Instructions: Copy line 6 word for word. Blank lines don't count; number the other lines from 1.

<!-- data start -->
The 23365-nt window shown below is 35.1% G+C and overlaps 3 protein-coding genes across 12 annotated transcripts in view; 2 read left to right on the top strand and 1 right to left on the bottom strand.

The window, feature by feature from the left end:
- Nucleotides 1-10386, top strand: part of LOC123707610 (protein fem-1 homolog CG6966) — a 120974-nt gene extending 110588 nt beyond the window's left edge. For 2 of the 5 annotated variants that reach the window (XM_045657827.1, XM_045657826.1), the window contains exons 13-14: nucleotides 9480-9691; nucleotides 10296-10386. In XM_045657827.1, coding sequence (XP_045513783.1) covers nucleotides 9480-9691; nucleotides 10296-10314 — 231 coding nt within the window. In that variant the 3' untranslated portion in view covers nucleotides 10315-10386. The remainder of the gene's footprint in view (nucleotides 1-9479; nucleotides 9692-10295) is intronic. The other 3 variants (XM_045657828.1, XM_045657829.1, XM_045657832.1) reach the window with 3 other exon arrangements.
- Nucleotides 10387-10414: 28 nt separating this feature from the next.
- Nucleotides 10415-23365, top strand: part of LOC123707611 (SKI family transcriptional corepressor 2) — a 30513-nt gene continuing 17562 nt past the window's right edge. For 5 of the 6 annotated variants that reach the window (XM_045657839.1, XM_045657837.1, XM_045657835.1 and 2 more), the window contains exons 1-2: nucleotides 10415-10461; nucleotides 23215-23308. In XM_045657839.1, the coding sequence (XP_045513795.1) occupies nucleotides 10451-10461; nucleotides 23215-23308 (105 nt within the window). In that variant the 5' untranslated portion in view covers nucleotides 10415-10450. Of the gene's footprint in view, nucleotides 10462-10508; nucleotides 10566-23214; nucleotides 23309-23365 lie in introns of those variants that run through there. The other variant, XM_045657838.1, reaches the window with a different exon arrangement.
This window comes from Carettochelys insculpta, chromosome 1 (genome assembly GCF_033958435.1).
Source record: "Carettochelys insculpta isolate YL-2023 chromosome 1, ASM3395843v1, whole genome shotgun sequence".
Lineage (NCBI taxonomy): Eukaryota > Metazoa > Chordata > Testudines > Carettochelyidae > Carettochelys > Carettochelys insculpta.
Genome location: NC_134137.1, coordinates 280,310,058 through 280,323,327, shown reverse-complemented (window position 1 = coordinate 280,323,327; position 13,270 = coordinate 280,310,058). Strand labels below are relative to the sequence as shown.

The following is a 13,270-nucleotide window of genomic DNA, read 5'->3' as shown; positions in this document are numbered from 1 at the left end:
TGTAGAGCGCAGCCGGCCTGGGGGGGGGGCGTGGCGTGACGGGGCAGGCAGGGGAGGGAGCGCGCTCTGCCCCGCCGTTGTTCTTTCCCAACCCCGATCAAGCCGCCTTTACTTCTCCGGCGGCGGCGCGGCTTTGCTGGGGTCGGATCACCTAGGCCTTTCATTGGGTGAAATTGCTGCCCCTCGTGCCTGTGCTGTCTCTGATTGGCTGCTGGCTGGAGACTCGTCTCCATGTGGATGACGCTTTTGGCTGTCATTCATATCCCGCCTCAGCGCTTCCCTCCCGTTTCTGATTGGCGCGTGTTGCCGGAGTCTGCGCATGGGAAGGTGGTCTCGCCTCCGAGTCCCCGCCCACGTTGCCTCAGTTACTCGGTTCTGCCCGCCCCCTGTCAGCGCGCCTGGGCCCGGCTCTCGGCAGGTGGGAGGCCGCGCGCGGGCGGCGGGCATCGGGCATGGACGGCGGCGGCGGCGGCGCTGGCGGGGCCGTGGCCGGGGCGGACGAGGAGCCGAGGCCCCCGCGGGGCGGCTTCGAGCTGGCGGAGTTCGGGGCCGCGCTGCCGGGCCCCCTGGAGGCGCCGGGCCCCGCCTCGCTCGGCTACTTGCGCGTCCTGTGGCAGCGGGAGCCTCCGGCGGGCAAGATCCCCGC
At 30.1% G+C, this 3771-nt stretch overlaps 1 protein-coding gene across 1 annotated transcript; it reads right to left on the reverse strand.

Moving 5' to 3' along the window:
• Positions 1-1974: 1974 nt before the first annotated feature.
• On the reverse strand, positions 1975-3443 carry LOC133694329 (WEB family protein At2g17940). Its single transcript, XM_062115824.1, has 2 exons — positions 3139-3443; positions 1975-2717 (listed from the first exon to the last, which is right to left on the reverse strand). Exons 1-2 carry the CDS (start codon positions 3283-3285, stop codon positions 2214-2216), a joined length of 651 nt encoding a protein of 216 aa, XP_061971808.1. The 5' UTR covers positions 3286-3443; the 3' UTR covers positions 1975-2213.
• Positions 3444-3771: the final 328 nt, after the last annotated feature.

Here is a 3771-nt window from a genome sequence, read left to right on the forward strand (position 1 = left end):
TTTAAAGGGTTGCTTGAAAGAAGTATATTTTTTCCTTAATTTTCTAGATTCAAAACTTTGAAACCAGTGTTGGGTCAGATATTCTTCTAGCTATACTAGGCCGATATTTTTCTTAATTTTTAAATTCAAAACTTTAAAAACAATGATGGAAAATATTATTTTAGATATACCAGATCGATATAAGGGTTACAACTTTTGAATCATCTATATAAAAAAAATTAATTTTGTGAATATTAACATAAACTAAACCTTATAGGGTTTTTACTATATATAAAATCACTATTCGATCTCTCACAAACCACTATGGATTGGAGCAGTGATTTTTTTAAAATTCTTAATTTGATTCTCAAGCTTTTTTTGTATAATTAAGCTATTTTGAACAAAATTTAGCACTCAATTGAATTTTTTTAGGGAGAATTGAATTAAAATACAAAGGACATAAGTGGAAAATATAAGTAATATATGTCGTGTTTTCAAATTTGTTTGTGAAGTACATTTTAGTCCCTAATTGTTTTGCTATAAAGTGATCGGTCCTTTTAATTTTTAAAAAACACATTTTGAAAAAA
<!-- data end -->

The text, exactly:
This window comes from Carettochelys insculpta, chromosome 1 (genome assembly GCF_033958435.1).